Detangling the definition of Dumbarton

Photo by Dumbarton House/NSCDA
Historic Georgetown
Historic Georgetown
Georgetown may be riddled with organizations named "Dumbarton," but many people -- even residents -- can be understandably confused about how they fit together. There's Dumbarton House, Dumbarton Oaks, Dumbarton Street, Dumbarton Bridge, Dumbarton Church and Dumbarton Concerts. Their shared name originated from a Scotsman reminiscing about his homeland long ago, but their organizational ties ended there.

Karen Daly is the executive director of The National Society of Colonial Dames of America.
Karen Daly in front of Dunbarton House (Photo by: Katie Manning) Karen Daly in front of Dunbarton House
The history buff with curly hair and green eyes said Dumbarton House"appeals in a way that you can't get from an art museum with art just hanging on bare walls."  She cheerily helps unravel the mystery from her office located inside Dumbarton House.

Daly "wanted to connect art with people. Everyone can relate to what they see when they walk in. It is still a house," she said.

According to Daly, the former Maryland colonial government presented 793 acres -- part of which is in Georgetown -- to Scotsman Ninian Beall as a bonus for a job well done in 1703.  The sloping terrain of Georgetown reminded him of the hills of Dumbarton Rock, Scotland. He named the property accordingly.
Dumbarton Rock, Scotland (Photo by: dumbarton1) Dumbarton Rock, Scotland


Georgetown grew as a port city and experienced a building boom. Dumbarton was subdivided. Homes started popping up.  Early D.C. residents considered hilltop-estate homes "more fashionable because they were away from the hustle and bustle," said Daly.  

Some say Georgetown is the Betty White of the District.  It may be older than the rest of Washington, but it remains timelessly hip, according to Daly.  She said, "Georgetown was the most fashionable place to live in the new capital city" and still is.

Dumbarton Church, Dumbarton Street and Dumbarton Bridge on Q Street were named after the original property.

Dumbarton Church, located on Dumbarton Street, hosts a music series called Dumbarton Concerts.

Harvard University now owns Dumbarton Oaks on R Street. It is a research facility.
Twisted branches at Dumbarton Oaks gardens (Photo by: Katie Manning) Twisted branches at Dumbarton Oaks gardens
The 53 acres include a garden, a Byzantine and Pre-Columbian art museum, and impressive landscape architecture.

Daly said the Dames, a society of about 15,000 women related to colonists with "distinguished" records, revamped Dumbarton House --on Q Street -- into a historic museum home.

As Daly gave a well-researched tour of the museum, she gestured toward a favorite oil painting depicting Georgetown's former grassland and farms that is now covered by row houses and shops.   Charles Peale's work called "Portrait of the Benjamin Stoddert Children"  hangs in the dining room on an over 200-year-old canvas.  Before turning away, she brought her index finger less than an inch away from-- but not touching -- a  tiny dragonfly carved into the metal frame. A frame expert recently discovered the detail.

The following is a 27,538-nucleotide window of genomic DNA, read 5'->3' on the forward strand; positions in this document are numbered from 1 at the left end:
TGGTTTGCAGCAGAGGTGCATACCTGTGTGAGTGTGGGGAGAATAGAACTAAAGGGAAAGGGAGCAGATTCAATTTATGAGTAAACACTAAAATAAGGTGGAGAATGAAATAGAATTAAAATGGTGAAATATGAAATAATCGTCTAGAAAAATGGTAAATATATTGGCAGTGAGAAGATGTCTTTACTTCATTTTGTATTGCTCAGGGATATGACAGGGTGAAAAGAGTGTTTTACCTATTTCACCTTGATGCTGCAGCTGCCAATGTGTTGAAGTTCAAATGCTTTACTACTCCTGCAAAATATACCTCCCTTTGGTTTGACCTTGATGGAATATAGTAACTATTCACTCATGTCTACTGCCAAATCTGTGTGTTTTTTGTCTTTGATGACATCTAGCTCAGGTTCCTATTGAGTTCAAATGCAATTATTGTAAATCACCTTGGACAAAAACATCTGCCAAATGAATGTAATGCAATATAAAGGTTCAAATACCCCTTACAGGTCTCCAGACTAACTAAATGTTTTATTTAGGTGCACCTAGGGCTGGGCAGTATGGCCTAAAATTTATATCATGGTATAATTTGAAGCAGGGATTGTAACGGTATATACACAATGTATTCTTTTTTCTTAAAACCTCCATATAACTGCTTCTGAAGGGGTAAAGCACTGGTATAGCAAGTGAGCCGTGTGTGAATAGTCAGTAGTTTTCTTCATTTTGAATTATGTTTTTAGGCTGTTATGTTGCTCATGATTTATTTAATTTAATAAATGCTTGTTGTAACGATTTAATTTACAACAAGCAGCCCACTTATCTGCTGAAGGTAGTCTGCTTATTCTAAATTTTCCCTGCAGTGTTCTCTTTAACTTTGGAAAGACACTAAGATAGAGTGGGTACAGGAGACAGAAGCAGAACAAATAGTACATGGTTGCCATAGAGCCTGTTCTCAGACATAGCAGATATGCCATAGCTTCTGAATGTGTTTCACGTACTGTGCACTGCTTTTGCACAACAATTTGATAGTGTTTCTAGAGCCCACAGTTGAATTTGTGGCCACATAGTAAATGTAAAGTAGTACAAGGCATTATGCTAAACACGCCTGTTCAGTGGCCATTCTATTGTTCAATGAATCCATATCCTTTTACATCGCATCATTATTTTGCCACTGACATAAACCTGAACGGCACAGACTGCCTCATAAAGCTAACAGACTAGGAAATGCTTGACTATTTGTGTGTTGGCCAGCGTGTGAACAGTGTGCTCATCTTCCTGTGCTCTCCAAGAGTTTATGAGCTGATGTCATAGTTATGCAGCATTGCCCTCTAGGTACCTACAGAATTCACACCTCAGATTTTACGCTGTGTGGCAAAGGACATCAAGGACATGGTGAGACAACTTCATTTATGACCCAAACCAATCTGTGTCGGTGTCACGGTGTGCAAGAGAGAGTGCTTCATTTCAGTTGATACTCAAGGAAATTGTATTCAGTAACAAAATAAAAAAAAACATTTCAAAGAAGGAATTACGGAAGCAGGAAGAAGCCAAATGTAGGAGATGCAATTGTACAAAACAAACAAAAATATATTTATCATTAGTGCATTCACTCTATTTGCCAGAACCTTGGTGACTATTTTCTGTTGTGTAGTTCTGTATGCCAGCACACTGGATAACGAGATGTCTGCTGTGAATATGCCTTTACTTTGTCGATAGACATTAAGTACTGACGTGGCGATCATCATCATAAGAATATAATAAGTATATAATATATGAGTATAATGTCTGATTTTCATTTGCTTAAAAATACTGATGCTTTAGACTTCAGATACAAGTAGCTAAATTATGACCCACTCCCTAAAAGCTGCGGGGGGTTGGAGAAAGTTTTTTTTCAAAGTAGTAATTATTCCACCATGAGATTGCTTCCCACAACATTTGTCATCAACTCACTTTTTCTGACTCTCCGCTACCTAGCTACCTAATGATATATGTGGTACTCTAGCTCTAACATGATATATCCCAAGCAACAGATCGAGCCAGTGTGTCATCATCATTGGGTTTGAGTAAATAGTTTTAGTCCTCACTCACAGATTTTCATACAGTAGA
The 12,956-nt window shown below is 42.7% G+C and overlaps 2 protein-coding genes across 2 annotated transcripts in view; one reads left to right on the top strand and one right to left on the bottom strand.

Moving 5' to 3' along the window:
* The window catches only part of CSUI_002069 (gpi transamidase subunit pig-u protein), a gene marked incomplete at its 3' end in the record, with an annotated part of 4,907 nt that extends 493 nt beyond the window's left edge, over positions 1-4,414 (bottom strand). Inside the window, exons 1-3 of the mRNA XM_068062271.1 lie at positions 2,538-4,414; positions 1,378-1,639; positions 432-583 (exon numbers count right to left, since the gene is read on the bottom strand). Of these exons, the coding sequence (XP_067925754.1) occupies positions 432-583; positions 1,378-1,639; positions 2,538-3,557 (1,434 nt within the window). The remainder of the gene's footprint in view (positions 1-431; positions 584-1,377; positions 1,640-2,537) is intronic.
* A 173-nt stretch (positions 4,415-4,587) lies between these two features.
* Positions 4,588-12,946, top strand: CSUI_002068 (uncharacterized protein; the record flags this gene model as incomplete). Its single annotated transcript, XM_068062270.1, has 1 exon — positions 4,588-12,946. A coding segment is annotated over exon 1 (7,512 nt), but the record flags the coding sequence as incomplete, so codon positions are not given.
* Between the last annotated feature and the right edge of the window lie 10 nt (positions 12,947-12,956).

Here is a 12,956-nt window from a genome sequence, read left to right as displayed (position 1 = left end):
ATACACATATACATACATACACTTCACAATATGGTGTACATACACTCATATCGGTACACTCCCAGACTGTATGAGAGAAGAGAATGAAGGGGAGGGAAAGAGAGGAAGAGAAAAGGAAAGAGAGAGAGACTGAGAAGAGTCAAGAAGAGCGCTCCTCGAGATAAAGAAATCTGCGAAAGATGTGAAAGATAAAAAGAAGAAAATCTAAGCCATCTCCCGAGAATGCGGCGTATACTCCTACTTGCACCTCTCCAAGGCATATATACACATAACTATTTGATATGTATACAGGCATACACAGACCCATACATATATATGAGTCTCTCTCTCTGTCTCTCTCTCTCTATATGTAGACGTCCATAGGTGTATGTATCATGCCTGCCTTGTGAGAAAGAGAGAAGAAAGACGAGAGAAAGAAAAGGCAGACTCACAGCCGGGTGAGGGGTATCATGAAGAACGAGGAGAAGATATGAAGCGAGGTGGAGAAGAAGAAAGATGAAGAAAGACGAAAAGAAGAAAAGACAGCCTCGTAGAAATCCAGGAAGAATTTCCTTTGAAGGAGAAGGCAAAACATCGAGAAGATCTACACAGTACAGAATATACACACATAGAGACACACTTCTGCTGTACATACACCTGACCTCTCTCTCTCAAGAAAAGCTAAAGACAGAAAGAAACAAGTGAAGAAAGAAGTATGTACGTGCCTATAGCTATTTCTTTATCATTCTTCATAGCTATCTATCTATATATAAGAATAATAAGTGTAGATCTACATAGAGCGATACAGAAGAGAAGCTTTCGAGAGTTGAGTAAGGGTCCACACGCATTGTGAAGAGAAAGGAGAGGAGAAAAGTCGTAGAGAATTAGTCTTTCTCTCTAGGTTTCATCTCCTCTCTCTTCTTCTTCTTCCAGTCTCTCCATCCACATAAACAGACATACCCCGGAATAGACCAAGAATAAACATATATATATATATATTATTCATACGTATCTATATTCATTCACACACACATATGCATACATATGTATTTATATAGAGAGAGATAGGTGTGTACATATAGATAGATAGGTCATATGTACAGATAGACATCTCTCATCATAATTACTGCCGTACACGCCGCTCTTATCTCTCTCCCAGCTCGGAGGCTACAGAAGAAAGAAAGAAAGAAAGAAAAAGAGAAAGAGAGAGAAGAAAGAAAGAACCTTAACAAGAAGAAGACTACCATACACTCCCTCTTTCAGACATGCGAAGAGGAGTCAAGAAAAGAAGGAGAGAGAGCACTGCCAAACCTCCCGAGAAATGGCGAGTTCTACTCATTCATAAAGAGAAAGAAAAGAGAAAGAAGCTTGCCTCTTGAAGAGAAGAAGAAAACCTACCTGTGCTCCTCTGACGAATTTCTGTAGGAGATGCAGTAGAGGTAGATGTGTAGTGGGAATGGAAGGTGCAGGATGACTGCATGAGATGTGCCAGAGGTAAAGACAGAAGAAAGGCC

As she continued winding through the house, Daly's expression lit up up as she described the thrill of uncovering an unexpected swatch of cloth hidden under an antique sofa. She seems to treasure discovering new details about historical pieces.
Stoddert Children Portrait by Charles Willson Peale (Photo by: Dumbarton House/NSCDA) Stoddert Children Portrait by Charles Willson Peale


Dumbartons of Georgetown (Photo by: Google maps) Dumbartons of Georgetown


Daly invites those interested in finding out the history of their neighborhood to attend their Christmas Traditions in Washington Event on Saturday, December 4, from 4 to 8 p.m.. The event will also shuttle guests to tours at Tudor Place and Anderson House. For $15, guests can eat, drink and enjoy music  at all three historic locations.

Read more here.


0 Comments For This Article

Katie Manning

Dumbarton House, owned by The National Society of Colonial Dames of America, is a historical house museum. It is located on 2715 Q Street.

Dumbarton Oaks, owned by Harvard University, includes a mansion and Dumbarton Gardens. It also houses a museum of Byzantine and Pre-Columbian art. It is not affiliated in any way to Dumbarton House.

Dumbarton Oaks is located between R Street and S Street at 1703 32nd Street.

Karen L. Daly

Greetings, Anonymous,

You are correct that Dumbarton House and Dumbarton Oaks are two separate institutions. While Dumbarton Oaks is a research facility of Harvard, Dumbarton House is a historic house museum and headquarters of The National Society of The Colonial Dames of America.

As the article tries to explain, the only common link among all the "Dumbartons" in Georgetown is their name. Thus Dumbarton House, Oaks, Bridge, Church, etc. are not connected organizations.

Visit us at Dumbarton House to learn more about this early period of Georgetown & Washington history. We're open for touring Tuesday-Sunday year-round. More information about tours & programs can be found at www.DumbartonHouse.org.

Best,
Karen L. Daly
Executive Director, Dumbarton House

Kelly Carr

Many years ago I referred to the street I lived on as "Dumbarton Street" and was immediately corrected by a long time Goergetown resident and architect that the correct name for my street was "Dumbarton Avenue". Was he incorrect?